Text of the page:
As U.S. Population Ages, the Need Grows for Homes Accessible to People With Disabilities
Saturday, March 29, 2003
By Sandra Fleishman
Washington Post Staff Writer
Kevin Porreco doesn't use a wheelchair, but he knows he might have to someday. He was diagnosed with multiple sclerosis six years ago and needs a cane to get around.
So when Porreco, 42, and his wife, Joanne, decided to relocate from Boston to the Washington area, they looked for a home builder with floor plans that accommodate wheelchairs or that could be adjusted without costing a fortune. Altering an existing home, they knew, could be expensive.
The couple wanted a one-level design, an open layout for easy wheelchair maneuverability and a community "where other people were retired and there were activities" during the day accessible to wheelchair users, said Kevin Porreco. They also wanted to be within a short drive of Georgetown University Medical Center's Multiple Sclerosis Center.
They checked several new developments, focusing on "active adult" communities, tailored to people 55 and up. These types of developments have sprouted locally and nationally as the baby-boomer generation grays. They typically offer one-level designs, with basements and second stories as options.
Porreco had seen active adult communities featuring wheelchair-accessible layouts on the West Coast, where he was diagnosed. So he thought there would be some here.
But he did not find any. So the couple decided last Thanksgiving on Heritage Hunt, a 2,000-unit U.S. Home Corp. development near Gainesville.
They liked it because the model they chose had an open floor plan, with a master bedroom and bath on the first floor and garage access to the house that they could later adapt with a ramp.
They also liked the amenities. The country club, for example, offers pool therapy every other day, and the community has sidewalks and accessible recreational and entertainment facilities.
"We thought Heritage Hunt was one of the nicest ones we'd seen," Porreco said.
They also liked the community because U.S. Home, a major national builder, was accommodating in making floor plan changes at a reasonable cost.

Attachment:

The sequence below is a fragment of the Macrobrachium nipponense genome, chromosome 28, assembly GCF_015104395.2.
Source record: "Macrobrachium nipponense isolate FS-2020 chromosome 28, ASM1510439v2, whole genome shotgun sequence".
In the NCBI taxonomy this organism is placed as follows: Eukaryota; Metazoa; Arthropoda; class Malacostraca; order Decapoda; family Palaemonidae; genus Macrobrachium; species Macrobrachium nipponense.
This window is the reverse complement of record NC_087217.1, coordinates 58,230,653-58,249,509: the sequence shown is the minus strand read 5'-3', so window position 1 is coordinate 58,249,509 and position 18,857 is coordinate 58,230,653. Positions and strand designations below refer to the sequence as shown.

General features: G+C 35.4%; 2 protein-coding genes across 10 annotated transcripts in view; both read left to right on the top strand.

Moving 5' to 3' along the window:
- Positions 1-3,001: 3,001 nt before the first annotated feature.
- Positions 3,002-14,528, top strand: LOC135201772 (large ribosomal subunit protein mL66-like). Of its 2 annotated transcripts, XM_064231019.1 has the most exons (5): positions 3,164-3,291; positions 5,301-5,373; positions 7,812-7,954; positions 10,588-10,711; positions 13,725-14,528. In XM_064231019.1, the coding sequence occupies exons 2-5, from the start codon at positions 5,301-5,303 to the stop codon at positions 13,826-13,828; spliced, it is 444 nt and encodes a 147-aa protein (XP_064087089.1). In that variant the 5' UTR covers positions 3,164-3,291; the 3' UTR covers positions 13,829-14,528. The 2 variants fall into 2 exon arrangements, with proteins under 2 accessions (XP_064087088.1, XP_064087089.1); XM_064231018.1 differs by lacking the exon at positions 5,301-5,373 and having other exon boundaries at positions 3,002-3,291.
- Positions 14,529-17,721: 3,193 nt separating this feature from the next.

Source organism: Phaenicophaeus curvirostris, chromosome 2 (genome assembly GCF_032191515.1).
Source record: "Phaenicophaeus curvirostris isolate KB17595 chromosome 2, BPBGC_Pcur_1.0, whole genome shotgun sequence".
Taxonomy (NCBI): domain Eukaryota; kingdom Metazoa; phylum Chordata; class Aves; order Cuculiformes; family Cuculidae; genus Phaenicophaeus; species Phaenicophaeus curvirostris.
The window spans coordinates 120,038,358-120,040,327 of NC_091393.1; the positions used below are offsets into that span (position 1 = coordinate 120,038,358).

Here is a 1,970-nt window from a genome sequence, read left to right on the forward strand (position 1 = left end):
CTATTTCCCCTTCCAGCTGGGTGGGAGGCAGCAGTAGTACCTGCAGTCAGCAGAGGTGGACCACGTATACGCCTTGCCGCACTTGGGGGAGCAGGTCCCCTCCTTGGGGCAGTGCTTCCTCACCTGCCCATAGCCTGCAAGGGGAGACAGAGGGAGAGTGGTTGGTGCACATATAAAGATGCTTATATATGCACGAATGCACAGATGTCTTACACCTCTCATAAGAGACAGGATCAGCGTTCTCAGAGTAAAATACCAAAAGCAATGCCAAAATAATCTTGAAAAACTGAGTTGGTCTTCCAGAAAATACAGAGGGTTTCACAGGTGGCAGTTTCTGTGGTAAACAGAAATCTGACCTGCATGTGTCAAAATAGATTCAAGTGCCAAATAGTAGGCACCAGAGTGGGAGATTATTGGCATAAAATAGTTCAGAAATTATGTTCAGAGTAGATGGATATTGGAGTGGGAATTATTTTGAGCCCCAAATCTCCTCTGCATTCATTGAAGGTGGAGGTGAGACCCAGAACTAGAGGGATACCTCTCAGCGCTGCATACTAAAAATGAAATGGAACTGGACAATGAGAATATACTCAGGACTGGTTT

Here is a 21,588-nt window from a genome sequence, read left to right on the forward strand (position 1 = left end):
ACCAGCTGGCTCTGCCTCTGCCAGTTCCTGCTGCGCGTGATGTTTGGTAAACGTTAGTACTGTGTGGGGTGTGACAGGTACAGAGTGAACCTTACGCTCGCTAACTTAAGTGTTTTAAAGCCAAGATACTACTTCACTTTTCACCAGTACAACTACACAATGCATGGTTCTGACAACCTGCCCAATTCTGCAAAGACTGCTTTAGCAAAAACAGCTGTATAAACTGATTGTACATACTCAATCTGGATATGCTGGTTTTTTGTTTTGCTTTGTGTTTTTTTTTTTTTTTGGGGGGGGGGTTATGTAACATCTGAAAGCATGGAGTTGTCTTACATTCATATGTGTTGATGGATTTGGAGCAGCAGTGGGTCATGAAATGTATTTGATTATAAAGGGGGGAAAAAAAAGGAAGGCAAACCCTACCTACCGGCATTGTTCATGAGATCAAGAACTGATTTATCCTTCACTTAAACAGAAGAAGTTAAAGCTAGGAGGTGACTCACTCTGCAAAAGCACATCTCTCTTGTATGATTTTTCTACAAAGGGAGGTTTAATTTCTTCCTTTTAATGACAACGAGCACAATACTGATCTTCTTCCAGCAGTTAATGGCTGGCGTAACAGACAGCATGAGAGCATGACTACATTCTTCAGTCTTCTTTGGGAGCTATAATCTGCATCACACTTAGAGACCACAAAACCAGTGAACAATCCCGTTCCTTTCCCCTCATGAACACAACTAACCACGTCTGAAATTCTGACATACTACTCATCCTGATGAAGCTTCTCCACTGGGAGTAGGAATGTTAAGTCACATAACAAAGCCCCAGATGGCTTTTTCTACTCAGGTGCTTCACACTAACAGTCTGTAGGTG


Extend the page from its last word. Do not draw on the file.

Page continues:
But, as the Porrecos found out, national production builders, even in active adult settings, do not routinely provide floor plans that permit wheelchair access as part of their standard menu of options. Del Webb Corp., a leading retirement community and active adult community builder, offers layouts in some communities that are wheelchair-friendly, spokesman Sean M. Patrick said. But the plans would not include features that some disabled buyers might want, such as wheelchair-accessible appliances in kitchens.
"I was surprised that builders didn't seem to offer it here," Porreco said.
With America's population aging, he thought it made great sense to have such choices. But in looking around the Washington area, he found "it's not as if you could pick a house where Plan A was the regular model and Plan B was for the disabled."
Porreco ended up working with U.S. Home to remake one of its three-bedroom, three-bath models to meet building specifications on the Justice Department's Americans With Disabilities Act Web site (www.usdoj.gov/crt/ada).
Although federal accessibility requirements don't apply to single-family homes, regulations spell out access obligations for most multifamily builders, down to the measurements needed in hallways and bathrooms to accommodate wheelchairs.
Porreco wanted wider doorways and halls throughout the first floor of his new house. He also wanted space to put in a ramp later from the garage to the laundry room, and a bathroom big enough for a roll-in shower. The bathroom toilet also had to be moved to make room for a wheelchair to turn around. And he wanted grab bars next to the toilet and in the shower.
Because he's not in a wheelchair now, Porreco didn't alter the kitchen by lowering countertops or putting in accessible appliances, with dials on the front rather than on the top. The changes would be inconvenient for a person who is not seated, he believed.
U.S. Home's sales and design staff were "fabulous," Porreco said. They responded quickly to requests and worked out engineering wrinkles almost on the spot during a marathon eight-hour design consultation in January. He credits design consultant Rhonda "Sunny" Bondurant and Washington regional Vice President Jerry Berman with smoothing out the bumps.
And to Porreco's relief, the modifications were well within his budget. By law, a builder must make reasonable accommodations for any buyer, but can charge on a cost-plus basis.
"I was terrified thinking about the price of making these accommodations," said Porreco, "but it would have been shortsighted not to."
He found, though, that the changes would "cost me only a little over $1,000. . . . That's nothing compared to what we would have had to do in an already-built house. We'd be talking $20,000."